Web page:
SO, YOU LIKE TATTOOS? The risks of life-long toxic-mediated inflammation


The risks of life-long toxic-mediated inflammation

By Joachim Bartoll, February 2016, for Classic Muscle Newsletter #20, 2016

Tattoos have become increasingly popular over the last 20+ years; to the extent that the once somewhat daring self-statement have become diluted as people get them without even thinking.
I remember discussing tattoos as a teenager in the late 80’s. Back then, the only reason we could think of to get a tattoo was if it could truly symbolize something extremely important to you – as your kids or your life’s mission.

10 years later, in the late 90’s, I started to read up on inflammation and the problems with piercings (since I had clients with stubborn fat and a lot of inflammation around their umbilicus piercings). Then I began to theorize around tattoos and what actually happens when you get a tattoo and how your body would possibly deal with the ink and dye in your dermis (deep layer of skin) – something that would cause a detox response and inflammation from trying to clean out and heal the area. Also, what if some of the particles within the ink would penetrate the dermis and reach the blood stream? Since there were no studies I could find on the subject, I simply decided for myself that without knowing exactly what happens in the skin and the body when getting a tattoo, I would not risk unnecessary stress by getting one, especially since I already had asthma and allergies. And besides, I love the human body as it is, there’s no need to cover it up with ink.

And after that I pretty much put the whole issue of tattoos and the possible health risks on the shelf until a few years ago. In 2013 I started to notice a thread with some of my clients that have a lot of tattoos – I discovered that they’re all likely to be more susceptible to stress and inflammation. Many of them needed a more “delicate” approach to nutrition, dieting, and stress management.

Considering all sources of stress on the body in today’s modern society, such as pollution, beauty products (should be called suicide products), deodorants, skin lotions (better known as skin lesions), junk food, information overload, stimulants, antibiotics, unnecessary medications, reduced sleep quality, constant fear or anger from being stuck in the “hamster wheel”, and so on – tattoos might very well be the tipping point for some people, simply because that exposure is permanent and every other stressors are added on top of it.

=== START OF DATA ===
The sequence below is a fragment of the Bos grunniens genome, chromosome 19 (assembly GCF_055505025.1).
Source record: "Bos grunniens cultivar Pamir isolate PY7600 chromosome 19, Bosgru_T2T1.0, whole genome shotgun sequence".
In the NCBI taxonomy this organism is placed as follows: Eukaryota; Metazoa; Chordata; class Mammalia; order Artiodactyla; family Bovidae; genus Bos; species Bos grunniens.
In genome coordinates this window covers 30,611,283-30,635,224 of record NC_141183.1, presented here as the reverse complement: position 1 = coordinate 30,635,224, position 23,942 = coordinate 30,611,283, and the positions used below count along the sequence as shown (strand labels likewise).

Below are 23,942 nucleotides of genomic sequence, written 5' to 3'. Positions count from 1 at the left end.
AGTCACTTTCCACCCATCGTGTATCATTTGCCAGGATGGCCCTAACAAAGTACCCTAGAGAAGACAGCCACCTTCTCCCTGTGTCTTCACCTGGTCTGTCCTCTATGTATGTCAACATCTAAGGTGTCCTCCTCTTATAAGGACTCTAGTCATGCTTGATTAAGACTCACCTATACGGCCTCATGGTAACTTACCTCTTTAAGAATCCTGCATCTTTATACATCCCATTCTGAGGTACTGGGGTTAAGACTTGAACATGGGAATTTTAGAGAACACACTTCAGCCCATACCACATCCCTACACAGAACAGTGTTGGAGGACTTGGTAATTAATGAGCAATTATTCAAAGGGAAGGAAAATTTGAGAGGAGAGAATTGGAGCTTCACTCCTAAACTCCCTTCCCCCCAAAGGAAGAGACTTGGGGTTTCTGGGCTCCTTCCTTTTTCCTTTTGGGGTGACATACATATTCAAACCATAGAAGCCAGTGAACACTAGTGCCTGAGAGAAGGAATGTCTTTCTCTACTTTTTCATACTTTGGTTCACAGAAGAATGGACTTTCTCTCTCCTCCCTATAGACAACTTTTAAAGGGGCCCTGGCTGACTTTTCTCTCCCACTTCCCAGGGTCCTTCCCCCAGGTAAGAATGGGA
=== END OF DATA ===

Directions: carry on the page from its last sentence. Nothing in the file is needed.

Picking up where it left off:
The other stressors you can manage with lifestyle changes, the tattoos, not so much.

What actually happen when you get a tattoo?

If we do our research and look closer at what actually happens when you get a tattoo, we learn what many of us have suspected all along: tattoos are actually a complicated inflammatory process – an ongoing balancing act between your body and the dye that’s invading it.
It turns out your tattoos are kind of like a permanent infection – because your body keeps on trying to clear it out forever.

When you get a tattoo, the needle punch through the epidermis, the outer layer of skin, and drive the ink into the dermis, the deeper layer that’s mottled with nerves, sweat glands, sebaceous glands, and blood vessels. The small needles puncture the skin at a frequency of 1000 to 3000 times per minute! Every time the needle penetrates, it causes a wound that alerts the body to begin the inflammatory healing process. That signal sends “immune system” cells racing to the site of the wounds.

Special cells called macrophages come to the rescue, eating up the dye in an attempt to “clean up” the inflammation it’s causing by transporting some of the dye to the lymph nodes. But they can only handle that much. And as the healing process begins, the rest of the dye gets soaked up by skin cells called fibroblasts within the dermis. The fibroblasts, along with many of the macrophages, stay suspended in the dermis in perpetuity – and the body will keep on trying to get rid of it, causing chronic inflammation. While the damaged cells in the deeper dermis is locked in, the cells of the outer layer of the skin get replaced, which is the reason why the color may look less deep and vibrant as when all the cells carry the dye in the initial wound.

There’s also the question of different inks, as some fade over time or fade when they are exposed to sunlight. What exactly happens to that ink? What is the chemical reaction and where does it go?

The research is young

The first “study” of complications with tattoos were done only a few years ago – and it consisted of simple survey interviews with about 300 tattooed adults in New York’s Central Park during June of 2013. The researchers behind that study later draw the conclusion that there is an enormous lack of regulatory oversight and no research at all into the true scope of the complications tied to tattooing – noting that the chemical composition of colored inks used in the process is poorly understood and not standardized among dye manufacturers. The team of researchers also noted that the lack of a national database or reporting requirements hinders reliable monitoring. Simply put, there were no data available of risks, complications, or medical cases.

After wading through all present research on tattoos and possible complications, it’s clear that almost all studies focus on short-term complications such as swelling, allergies, rashes, infections, acute immune responses, etcetera. The only long-term complications that researchers have yet discovered are pigmentary changes, hypopigmentation and hyperpigmentation, paradoxical darkening of cosmetic tattoos, and allergic reactions (such as swelling and itching even years after getting the tattoo.) However, these are complications that are easily identified. Chronic inflammation and chronic “immunological” complications are much harder to identify and understand.